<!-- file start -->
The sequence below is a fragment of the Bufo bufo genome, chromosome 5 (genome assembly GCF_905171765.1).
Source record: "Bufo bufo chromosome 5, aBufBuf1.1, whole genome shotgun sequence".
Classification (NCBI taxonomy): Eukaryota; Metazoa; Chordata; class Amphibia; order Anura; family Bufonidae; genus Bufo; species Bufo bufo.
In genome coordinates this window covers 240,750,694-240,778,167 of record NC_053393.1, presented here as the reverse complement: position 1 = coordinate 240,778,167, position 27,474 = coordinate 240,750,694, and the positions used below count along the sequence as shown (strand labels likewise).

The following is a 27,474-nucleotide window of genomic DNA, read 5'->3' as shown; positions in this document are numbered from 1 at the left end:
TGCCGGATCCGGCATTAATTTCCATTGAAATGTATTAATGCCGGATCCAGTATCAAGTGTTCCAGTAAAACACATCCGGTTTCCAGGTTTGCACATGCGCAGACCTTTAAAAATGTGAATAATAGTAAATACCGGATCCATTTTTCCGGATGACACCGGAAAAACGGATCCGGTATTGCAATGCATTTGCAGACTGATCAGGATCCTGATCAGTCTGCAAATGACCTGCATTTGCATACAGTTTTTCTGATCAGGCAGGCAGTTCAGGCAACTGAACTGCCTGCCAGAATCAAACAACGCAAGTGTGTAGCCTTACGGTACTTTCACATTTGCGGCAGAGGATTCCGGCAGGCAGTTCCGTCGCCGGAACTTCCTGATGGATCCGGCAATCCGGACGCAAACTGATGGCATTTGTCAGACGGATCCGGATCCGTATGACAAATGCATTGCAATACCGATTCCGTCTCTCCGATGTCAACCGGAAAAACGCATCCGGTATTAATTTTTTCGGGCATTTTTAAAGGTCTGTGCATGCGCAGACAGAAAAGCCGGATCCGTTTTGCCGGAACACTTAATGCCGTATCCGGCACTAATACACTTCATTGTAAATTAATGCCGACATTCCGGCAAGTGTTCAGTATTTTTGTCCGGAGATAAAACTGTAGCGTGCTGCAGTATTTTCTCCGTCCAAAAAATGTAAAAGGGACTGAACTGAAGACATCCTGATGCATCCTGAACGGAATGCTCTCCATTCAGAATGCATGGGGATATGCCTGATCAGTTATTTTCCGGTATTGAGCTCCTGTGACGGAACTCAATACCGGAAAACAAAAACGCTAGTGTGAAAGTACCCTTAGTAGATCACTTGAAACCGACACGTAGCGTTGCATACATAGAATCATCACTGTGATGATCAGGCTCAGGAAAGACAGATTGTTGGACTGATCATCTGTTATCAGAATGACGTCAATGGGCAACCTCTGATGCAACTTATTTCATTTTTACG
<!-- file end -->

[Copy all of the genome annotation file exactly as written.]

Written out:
The sequence below is a fragment of the Bufo bufo genome, chromosome 5 (genome assembly GCF_905171765.1).
Source record: "Bufo bufo chromosome 5, aBufBuf1.1, whole genome shotgun sequence".
Classification (NCBI taxonomy): Eukaryota; Metazoa; Chordata; class Amphibia; order Anura; family Bufonidae; genus Bufo; species Bufo bufo.
In genome coordinates this window covers 240,750,694-240,778,167 of record NC_053393.1, presented here as the reverse complement: position 1 = coordinate 240,778,167, position 27,474 = coordinate 240,750,694, and the positions used below count along the sequence as shown (strand labels likewise).

The following is a 27,474-nucleotide window of genomic DNA, read 5'->3' as shown; positions in this document are numbered from 1 at the left end:
TGCCGGATCCGGCATTAATTTCCATTGAAATGTATTAATGCCGGATCCAGTATCAAGTGTTCCAGTAAAACACATCCGGTTTCCAGGTTTGCACATGCGCAGACCTTTAAAAATGTGAATAATAGTAAATACCGGATCCATTTTTCCGGATGACACCGGAAAAACGGATCCGGTATTGCAATGCATTTGCAGACTGATCAGGATCCTGATCAGTCTGCAAATGACCTGCATTTGCATACAGTTTTTCTGATCAGGCAGGCAGTTCAGGCAACTGAACTGCCTGCCAGAATCAAACAACGCAAGTGTGTAGCCTTACGGTACTTTCACATTTGCGGCAGAGGATTCCGGCAGGCAGTTCCGTCGCCGGAACTTCCTGATGGATCCGGCAATCCGGACGCAAACTGATGGCATTTGTCAGACGGATCCGGATCCGTATGACAAATGCATTGCAATACCGATTCCGTCTCTCCGATGTCAACCGGAAAAACGCATCCGGTATTAATTTTTTCGGGCATTTTTAAAGGTCTGTGCATGCGCAGACAGAAAAGCCGGATCCGTTTTGCCGGAACACTTAATGCCGTATCCGGCACTAATACACTTCATTGTAAATTAATGCCGACATTCCGGCAAGTGTTCAGTATTTTTGTCCGGAGATAAAACTGTAGCGTGCTGCAGTATTTTCTCCGTCCAAAAAATGTAAAAGGGACTGAACTGAAGACATCCTGATGCATCCTGAACGGAATGCTCTCCATTCAGAATGCATGGGGATATGCCTGATCAGTTATTTTCCGGTATTGAGCTCCTGTGACGGAACTCAATACCGGAAAACAAAAACGCTAGTGTGAAAGTACCCTTAGTAGATCACTTGAAACCGACACGTAGCGTTGCATACATAGAATCATCACTGTGATGATCAGGCTCAGGAAAGACAGATTGTTGGACTGATCATCTGTTATCAGAATGACGTCAATGGGCAACCTCTGATGCAACTTATTTCATTTTTACG